But that is the society we live in. A society that doesn’t think through anything…yet sets all sorts of unrealistic double standards.

As I wallowed in silence, about my financial situation, stuck with my baby…and trying to figure how best to make this situation I never planned for, work.

I didn’t need to say much back then, and I didn’t...at least to my family, because no one ever saw or heard from my ex-husband ever again, and I think his blatant absence and nonchalance laid the foundation for the views many intelligent people now have.

The Right Focus

So while a good lawyer friend of mine, kept advising me to file a legal case and sue the heck out of him, for some good money, he’ll need to work his entire life to provide – I kept telling her and myself ONE naked truth, I wouldn’t need his damn money, If I had mine – and rather than focus my time and energy on ruining him, trying to get money off him, I chose to focus on rebuilding my life, having a career and getting some income so I can provide for my son.

And so I started to rebuild my life. In 2012, I got back on a few television soap operas, I had been filming before I took my hiatus. And started teaching myself new things…I wanted to explore new avenues. Yes, I needed to make a living.

Some days were better than others, some days, l struggled, with turning my FAME into income, perhaps even still struggle with building a dynamic template that replicates the cash stream especially as an Actor in Nigeria. You either had to have another source of income, business or step in to the filmmakers cubicle, because as an actor, you are just a contractor – You are given a role, you get paid, you do it, you get the heck out.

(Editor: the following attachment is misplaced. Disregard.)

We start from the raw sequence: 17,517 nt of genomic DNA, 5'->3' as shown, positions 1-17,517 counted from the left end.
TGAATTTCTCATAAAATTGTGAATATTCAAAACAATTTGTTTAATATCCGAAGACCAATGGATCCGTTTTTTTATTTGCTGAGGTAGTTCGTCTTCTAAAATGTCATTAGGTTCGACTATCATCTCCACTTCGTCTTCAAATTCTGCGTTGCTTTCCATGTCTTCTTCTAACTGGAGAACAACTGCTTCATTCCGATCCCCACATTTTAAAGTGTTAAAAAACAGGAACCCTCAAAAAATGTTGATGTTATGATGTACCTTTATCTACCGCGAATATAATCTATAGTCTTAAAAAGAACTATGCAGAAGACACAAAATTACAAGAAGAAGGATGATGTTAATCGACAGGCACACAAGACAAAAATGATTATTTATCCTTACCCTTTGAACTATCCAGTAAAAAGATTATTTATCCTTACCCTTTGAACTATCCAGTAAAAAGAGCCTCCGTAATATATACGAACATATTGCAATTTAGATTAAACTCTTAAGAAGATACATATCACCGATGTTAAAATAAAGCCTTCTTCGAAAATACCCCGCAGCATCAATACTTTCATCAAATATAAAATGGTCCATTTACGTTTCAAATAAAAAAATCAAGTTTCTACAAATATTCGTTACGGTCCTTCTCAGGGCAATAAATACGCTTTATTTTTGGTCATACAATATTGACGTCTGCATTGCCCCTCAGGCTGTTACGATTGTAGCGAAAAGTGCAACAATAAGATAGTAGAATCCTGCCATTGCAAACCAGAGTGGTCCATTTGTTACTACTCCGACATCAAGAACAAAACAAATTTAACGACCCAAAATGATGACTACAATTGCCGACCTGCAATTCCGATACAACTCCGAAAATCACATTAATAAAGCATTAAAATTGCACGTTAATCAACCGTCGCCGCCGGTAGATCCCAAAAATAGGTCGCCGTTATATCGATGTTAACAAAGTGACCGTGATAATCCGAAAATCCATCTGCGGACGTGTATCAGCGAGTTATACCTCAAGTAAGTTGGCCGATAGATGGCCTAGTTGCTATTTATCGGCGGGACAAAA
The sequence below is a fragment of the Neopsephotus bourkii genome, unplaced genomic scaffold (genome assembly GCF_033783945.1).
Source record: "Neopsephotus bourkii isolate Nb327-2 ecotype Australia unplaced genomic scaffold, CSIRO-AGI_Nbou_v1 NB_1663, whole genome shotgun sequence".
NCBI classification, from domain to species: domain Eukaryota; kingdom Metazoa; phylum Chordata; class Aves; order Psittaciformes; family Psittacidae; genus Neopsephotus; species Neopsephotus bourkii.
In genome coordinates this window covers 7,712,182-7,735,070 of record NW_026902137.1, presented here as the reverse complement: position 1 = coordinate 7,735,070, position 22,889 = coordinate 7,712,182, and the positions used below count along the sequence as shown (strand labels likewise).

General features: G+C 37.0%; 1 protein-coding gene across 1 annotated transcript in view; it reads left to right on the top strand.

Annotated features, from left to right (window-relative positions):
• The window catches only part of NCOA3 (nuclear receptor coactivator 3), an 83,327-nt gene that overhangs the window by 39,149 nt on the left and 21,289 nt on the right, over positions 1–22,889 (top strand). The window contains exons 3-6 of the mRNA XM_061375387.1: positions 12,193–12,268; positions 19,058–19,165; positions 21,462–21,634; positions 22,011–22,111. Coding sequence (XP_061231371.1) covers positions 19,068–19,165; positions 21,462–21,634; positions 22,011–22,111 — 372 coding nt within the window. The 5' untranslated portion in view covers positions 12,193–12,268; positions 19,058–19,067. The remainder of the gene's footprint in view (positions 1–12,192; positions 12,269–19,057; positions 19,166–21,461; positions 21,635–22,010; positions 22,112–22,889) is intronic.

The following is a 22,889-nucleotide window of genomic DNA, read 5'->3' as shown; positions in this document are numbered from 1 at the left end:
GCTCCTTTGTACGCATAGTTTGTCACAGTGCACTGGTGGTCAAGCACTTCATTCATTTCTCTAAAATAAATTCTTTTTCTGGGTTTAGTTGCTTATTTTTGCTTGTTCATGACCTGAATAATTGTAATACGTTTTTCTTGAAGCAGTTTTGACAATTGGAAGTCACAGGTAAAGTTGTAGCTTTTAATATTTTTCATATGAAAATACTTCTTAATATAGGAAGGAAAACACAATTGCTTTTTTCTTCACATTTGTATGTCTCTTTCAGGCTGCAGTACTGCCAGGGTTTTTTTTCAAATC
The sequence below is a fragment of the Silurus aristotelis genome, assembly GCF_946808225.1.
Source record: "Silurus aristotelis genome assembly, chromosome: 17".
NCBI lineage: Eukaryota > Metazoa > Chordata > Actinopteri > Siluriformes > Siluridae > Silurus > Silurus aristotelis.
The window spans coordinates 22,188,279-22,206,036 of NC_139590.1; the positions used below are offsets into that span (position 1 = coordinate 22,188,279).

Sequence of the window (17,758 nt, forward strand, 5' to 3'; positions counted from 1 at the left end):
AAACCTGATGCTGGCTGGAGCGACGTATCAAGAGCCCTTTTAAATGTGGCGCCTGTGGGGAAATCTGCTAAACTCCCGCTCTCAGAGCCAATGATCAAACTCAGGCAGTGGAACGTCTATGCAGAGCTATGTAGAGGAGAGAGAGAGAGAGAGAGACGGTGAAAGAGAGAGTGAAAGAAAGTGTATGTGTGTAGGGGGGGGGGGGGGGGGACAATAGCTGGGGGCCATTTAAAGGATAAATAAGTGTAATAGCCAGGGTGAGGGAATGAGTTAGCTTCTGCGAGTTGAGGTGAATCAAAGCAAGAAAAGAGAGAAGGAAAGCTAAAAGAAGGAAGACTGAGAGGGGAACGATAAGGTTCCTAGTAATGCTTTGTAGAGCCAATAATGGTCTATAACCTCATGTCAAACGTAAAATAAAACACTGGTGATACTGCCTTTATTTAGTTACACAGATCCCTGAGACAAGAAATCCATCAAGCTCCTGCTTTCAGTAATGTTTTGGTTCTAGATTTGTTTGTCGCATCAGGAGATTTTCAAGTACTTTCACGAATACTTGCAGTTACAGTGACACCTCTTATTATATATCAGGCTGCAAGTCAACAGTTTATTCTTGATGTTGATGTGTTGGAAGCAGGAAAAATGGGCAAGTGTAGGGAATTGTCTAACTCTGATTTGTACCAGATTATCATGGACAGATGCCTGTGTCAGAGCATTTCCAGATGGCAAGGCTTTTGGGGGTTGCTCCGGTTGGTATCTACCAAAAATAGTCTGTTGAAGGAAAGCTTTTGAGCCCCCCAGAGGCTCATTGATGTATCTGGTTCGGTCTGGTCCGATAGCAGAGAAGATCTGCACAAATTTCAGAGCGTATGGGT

No financial investments there. No creative control. No sales funnel. And it certainly is a structure that is dependent on too many other people which affect your contributions.

You don’t get to work unless there is a production with a part for you… you could be super talented…and still end up a good actor in a bad film. And worst of all, be caught up in another person’s voice, because acting doesn’t exactly represent your own authentic voice.

You could be a leading actress for 20 years and no one could know the real you, trust the real you or build a connection with the real you…because over time they are faced with the ever changing characters you play, or the stereotyped roles the industry has adorned on you. Or just the MONSTER, the media has created out of sensationalising you.